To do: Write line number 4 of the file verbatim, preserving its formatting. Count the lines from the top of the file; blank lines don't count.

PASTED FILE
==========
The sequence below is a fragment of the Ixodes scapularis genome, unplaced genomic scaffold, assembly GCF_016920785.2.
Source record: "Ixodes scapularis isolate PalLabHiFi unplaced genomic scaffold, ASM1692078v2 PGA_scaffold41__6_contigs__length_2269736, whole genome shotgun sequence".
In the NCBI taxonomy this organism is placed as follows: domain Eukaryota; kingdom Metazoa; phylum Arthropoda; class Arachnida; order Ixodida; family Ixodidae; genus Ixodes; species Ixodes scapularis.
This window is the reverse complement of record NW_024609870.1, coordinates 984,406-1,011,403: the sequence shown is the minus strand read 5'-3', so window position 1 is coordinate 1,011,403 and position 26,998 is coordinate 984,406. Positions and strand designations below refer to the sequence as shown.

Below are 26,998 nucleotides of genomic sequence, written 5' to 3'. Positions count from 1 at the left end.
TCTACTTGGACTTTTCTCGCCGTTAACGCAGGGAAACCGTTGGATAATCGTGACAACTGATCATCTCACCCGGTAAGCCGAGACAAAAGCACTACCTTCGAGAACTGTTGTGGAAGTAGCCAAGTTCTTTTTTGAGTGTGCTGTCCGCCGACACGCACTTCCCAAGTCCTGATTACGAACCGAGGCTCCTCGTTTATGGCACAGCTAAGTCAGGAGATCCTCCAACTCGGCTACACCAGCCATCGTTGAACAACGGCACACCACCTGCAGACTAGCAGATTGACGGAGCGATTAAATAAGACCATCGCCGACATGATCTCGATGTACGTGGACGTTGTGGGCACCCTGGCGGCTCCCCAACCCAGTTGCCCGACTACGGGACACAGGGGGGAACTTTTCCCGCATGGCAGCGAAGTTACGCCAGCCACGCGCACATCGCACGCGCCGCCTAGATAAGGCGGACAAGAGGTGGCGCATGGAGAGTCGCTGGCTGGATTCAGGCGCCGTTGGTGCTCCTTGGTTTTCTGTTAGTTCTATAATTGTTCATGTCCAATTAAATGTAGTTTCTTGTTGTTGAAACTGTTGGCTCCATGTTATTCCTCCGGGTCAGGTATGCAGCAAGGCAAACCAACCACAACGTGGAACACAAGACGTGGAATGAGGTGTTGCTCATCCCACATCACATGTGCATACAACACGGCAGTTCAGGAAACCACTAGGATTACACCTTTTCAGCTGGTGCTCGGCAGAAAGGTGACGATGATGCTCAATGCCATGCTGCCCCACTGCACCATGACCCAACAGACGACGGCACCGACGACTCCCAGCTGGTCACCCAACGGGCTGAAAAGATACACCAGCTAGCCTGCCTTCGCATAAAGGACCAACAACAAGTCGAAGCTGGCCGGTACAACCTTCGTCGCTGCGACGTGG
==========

This window is the reverse complement of record NW_024609870.1, coordinates 984,406-1,011,403: the sequence shown is the minus strand read 5'-3', so window position 1 is coordinate 1,011,403 and position 26,998 is coordinate 984,406. Positions and strand designations below refer to the sequence as shown.